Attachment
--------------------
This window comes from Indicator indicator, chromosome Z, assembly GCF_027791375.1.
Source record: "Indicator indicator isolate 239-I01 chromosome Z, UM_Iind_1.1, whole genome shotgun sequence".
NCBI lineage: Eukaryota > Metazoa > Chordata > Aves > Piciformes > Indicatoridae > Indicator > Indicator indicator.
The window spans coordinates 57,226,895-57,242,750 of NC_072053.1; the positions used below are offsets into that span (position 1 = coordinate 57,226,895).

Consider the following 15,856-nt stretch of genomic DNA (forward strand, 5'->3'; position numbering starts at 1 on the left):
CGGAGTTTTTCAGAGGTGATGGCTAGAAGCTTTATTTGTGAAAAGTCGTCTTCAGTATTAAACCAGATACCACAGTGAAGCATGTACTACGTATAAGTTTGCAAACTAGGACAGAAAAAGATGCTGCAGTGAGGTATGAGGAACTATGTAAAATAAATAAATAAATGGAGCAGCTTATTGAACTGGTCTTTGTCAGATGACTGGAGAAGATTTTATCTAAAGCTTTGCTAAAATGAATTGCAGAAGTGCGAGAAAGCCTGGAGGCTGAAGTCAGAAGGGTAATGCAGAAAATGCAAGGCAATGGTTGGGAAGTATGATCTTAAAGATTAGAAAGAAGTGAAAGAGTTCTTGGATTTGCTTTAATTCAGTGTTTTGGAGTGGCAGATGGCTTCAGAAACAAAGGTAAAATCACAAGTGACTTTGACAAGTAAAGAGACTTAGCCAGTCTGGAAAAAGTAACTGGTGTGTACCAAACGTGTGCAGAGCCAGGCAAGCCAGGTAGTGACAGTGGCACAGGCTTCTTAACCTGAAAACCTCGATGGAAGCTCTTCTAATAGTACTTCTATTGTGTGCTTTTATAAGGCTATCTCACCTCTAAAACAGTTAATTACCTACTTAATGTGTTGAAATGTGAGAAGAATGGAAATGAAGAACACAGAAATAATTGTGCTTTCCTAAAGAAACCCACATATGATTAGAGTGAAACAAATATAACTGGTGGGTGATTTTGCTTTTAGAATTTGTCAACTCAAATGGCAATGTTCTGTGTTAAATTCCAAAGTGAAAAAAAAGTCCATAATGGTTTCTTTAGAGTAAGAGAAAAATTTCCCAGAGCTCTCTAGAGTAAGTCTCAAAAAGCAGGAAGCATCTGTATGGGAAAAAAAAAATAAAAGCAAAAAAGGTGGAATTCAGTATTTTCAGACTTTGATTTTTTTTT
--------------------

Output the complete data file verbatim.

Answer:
This window comes from Indicator indicator, chromosome Z, assembly GCF_027791375.1.
Source record: "Indicator indicator isolate 239-I01 chromosome Z, UM_Iind_1.1, whole genome shotgun sequence".
NCBI lineage: Eukaryota > Metazoa > Chordata > Aves > Piciformes > Indicatoridae > Indicator > Indicator indicator.
The window spans coordinates 57,226,895-57,242,750 of NC_072053.1; the positions used below are offsets into that span (position 1 = coordinate 57,226,895).

Consider the following 15,856-nt stretch of genomic DNA (forward strand, 5'->3'; position numbering starts at 1 on the left):
CGGAGTTTTTCAGAGGTGATGGCTAGAAGCTTTATTTGTGAAAAGTCGTCTTCAGTATTAAACCAGATACCACAGTGAAGCATGTACTACGTATAAGTTTGCAAACTAGGACAGAAAAAGATGCTGCAGTGAGGTATGAGGAACTATGTAAAATAAATAAATAAATGGAGCAGCTTATTGAACTGGTCTTTGTCAGATGACTGGAGAAGATTTTATCTAAAGCTTTGCTAAAATGAATTGCAGAAGTGCGAGAAAGCCTGGAGGCTGAAGTCAGAAGGGTAATGCAGAAAATGCAAGGCAATGGTTGGGAAGTATGATCTTAAAGATTAGAAAGAAGTGAAAGAGTTCTTGGATTTGCTTTAATTCAGTGTTTTGGAGTGGCAGATGGCTTCAGAAACAAAGGTAAAATCACAAGTGACTTTGACAAGTAAAGAGACTTAGCCAGTCTGGAAAAAGTAACTGGTGTGTACCAAACGTGTGCAGAGCCAGGCAAGCCAGGTAGTGACAGTGGCACAGGCTTCTTAACCTGAAAACCTCGATGGAAGCTCTTCTAATAGTACTTCTATTGTGTGCTTTTATAAGGCTATCTCACCTCTAAAACAGTTAATTACCTACTTAATGTGTTGAAATGTGAGAAGAATGGAAATGAAGAACACAGAAATAATTGTGCTTTCCTAAAGAAACCCACATATGATTAGAGTGAAACAAATATAACTGGTGGGTGATTTTGCTTTTAGAATTTGTCAACTCAAATGGCAATGTTCTGTGTTAAATTCCAAAGTGAAAAAAAAGTCCATAATGGTTTCTTTAGAGTAAGAGAAAAATTTCCCAGAGCTCTCTAGAGTAAGTCTCAAAAAGCAGGAAGCATCTGTATGGGAAAAAAAAAATAAAAGCAAAAAAGGTGGAATTCAGTATTTTCAGACTTTGATTTTTTTTT